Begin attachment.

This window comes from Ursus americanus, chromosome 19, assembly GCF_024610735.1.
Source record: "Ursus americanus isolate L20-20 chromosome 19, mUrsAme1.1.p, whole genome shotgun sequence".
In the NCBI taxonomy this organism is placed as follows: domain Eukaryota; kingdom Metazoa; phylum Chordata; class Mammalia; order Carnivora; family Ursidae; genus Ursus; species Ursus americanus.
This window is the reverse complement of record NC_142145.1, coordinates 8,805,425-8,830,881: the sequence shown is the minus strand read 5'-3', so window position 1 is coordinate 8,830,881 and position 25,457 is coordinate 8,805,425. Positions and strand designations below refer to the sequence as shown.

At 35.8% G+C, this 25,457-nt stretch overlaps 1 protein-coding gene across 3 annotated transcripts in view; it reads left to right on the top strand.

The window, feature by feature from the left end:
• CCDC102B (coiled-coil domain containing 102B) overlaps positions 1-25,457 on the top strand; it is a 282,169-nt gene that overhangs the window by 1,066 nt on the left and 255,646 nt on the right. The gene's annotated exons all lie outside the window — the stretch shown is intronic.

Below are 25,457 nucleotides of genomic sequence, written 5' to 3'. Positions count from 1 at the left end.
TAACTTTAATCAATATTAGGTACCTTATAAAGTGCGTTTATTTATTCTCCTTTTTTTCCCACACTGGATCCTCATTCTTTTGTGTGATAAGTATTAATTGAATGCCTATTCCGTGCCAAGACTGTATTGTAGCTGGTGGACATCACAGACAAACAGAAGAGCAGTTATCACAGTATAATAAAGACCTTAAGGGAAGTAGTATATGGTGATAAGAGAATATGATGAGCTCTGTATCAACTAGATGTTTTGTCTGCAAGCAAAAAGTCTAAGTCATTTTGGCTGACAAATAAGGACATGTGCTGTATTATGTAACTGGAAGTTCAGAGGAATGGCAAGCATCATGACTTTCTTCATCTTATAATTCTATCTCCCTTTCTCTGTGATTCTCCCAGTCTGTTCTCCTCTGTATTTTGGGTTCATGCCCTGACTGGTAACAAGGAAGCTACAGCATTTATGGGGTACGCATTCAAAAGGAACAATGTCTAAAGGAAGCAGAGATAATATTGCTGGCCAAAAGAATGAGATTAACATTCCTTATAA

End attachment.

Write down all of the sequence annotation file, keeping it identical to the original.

This window comes from Ursus americanus, chromosome 19, assembly GCF_024610735.1.
Source record: "Ursus americanus isolate L20-20 chromosome 19, mUrsAme1.1.p, whole genome shotgun sequence".
In the NCBI taxonomy this organism is placed as follows: domain Eukaryota; kingdom Metazoa; phylum Chordata; class Mammalia; order Carnivora; family Ursidae; genus Ursus; species Ursus americanus.
This window is the reverse complement of record NC_142145.1, coordinates 8,805,425-8,830,881: the sequence shown is the minus strand read 5'-3', so window position 1 is coordinate 8,830,881 and position 25,457 is coordinate 8,805,425. Positions and strand designations below refer to the sequence as shown.

At 35.8% G+C, this 25,457-nt stretch overlaps 1 protein-coding gene across 3 annotated transcripts in view; it reads left to right on the top strand.

The window, feature by feature from the left end:
• CCDC102B (coiled-coil domain containing 102B) overlaps positions 1-25,457 on the top strand; it is a 282,169-nt gene that overhangs the window by 1,066 nt on the left and 255,646 nt on the right. The gene's annotated exons all lie outside the window — the stretch shown is intronic.

Below are 25,457 nucleotides of genomic sequence, written 5' to 3'. Positions count from 1 at the left end.
TAACTTTAATCAATATTAGGTACCTTATAAAGTGCGTTTATTTATTCTCCTTTTTTTCCCACACTGGATCCTCATTCTTTTGTGTGATAAGTATTAATTGAATGCCTATTCCGTGCCAAGACTGTATTGTAGCTGGTGGACATCACAGACAAACAGAAGAGCAGTTATCACAGTATAATAAAGACCTTAAGGGAAGTAGTATATGGTGATAAGAGAATATGATGAGCTCTGTATCAACTAGATGTTTTGTCTGCAAGCAAAAAGTCTAAGTCATTTTGGCTGACAAATAAGGACATGTGCTGTATTATGTAACTGGAAGTTCAGAGGAATGGCAAGCATCATGACTTTCTTCATCTTATAATTCTATCTCCCTTTCTCTGTGATTCTCCCAGTCTGTTCTCCTCTGTATTTTGGGTTCATGCCCTGACTGGTAACAAGGAAGCTACAGCATTTATGGGGTACGCATTCAAAAGGAACAATGTCTAAAGGAAGCAGAGATAATATTGCTGGCCAAAAGAATGAGATTAACATTCCTTATAA